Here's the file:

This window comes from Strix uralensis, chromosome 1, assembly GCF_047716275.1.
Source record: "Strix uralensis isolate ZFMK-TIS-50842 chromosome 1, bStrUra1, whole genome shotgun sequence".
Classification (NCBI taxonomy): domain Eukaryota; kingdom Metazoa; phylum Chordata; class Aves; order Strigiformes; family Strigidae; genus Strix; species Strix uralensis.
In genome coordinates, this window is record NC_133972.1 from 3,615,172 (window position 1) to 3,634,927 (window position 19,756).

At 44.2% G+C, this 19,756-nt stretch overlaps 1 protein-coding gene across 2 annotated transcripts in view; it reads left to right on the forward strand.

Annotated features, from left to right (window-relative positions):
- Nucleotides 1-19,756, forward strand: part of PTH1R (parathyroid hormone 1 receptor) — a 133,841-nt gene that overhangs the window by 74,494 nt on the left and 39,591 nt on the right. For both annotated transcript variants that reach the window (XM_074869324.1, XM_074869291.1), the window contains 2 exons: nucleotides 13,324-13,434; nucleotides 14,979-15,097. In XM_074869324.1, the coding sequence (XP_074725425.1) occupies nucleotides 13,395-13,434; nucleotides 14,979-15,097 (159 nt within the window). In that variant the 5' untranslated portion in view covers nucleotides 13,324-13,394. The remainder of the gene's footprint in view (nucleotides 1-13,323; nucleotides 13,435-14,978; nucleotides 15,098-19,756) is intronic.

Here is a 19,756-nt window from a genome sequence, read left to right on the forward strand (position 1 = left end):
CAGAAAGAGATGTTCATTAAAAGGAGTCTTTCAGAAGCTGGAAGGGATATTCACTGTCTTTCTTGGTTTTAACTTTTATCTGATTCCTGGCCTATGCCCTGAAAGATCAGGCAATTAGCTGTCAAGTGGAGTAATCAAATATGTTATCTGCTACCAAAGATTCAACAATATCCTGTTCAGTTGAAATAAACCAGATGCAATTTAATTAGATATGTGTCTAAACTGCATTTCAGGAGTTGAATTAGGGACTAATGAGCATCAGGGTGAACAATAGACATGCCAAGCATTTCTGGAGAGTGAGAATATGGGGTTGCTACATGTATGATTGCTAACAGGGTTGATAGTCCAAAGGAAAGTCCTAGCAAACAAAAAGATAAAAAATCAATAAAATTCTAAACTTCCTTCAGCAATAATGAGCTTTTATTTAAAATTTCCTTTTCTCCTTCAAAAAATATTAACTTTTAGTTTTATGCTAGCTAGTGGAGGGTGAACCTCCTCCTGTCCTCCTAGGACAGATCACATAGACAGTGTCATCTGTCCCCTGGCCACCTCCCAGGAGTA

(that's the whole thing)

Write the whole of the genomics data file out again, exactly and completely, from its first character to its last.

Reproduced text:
This window comes from Strix uralensis, chromosome 1, assembly GCF_047716275.1.
Source record: "Strix uralensis isolate ZFMK-TIS-50842 chromosome 1, bStrUra1, whole genome shotgun sequence".
Classification (NCBI taxonomy): domain Eukaryota; kingdom Metazoa; phylum Chordata; class Aves; order Strigiformes; family Strigidae; genus Strix; species Strix uralensis.
In genome coordinates, this window is record NC_133972.1 from 3,615,172 (window position 1) to 3,634,927 (window position 19,756).

At 44.2% G+C, this 19,756-nt stretch overlaps 1 protein-coding gene across 2 annotated transcripts in view; it reads left to right on the forward strand.

Annotated features, from left to right (window-relative positions):
- Nucleotides 1-19,756, forward strand: part of PTH1R (parathyroid hormone 1 receptor) — a 133,841-nt gene that overhangs the window by 74,494 nt on the left and 39,591 nt on the right. For both annotated transcript variants that reach the window (XM_074869324.1, XM_074869291.1), the window contains 2 exons: nucleotides 13,324-13,434; nucleotides 14,979-15,097. In XM_074869324.1, the coding sequence (XP_074725425.1) occupies nucleotides 13,395-13,434; nucleotides 14,979-15,097 (159 nt within the window). In that variant the 5' untranslated portion in view covers nucleotides 13,324-13,394. The remainder of the gene's footprint in view (nucleotides 1-13,323; nucleotides 13,435-14,978; nucleotides 15,098-19,756) is intronic.

Here is a 19,756-nt window from a genome sequence, read left to right on the forward strand (position 1 = left end):
CAGAAAGAGATGTTCATTAAAAGGAGTCTTTCAGAAGCTGGAAGGGATATTCACTGTCTTTCTTGGTTTTAACTTTTATCTGATTCCTGGCCTATGCCCTGAAAGATCAGGCAATTAGCTGTCAAGTGGAGTAATCAAATATGTTATCTGCTACCAAAGATTCAACAATATCCTGTTCAGTTGAAATAAACCAGATGCAATTTAATTAGATATGTGTCTAAACTGCATTTCAGGAGTTGAATTAGGGACTAATGAGCATCAGGGTGAACAATAGACATGCCAAGCATTTCTGGAGAGTGAGAATATGGGGTTGCTACATGTATGATTGCTAACAGGGTTGATAGTCCAAAGGAAAGTCCTAGCAAACAAAAAGATAAAAAATCAATAAAATTCTAAACTTCCTTCAGCAATAATGAGCTTTTATTTAAAATTTCCTTTTCTCCTTCAAAAAATATTAACTTTTAGTTTTATGCTAGCTAGTGGAGGGTGAACCTCCTCCTGTCCTCCTAGGACAGATCACATAGACAGTGTCATCTGTCCCCTGGCCACCTCCCAGGAGTA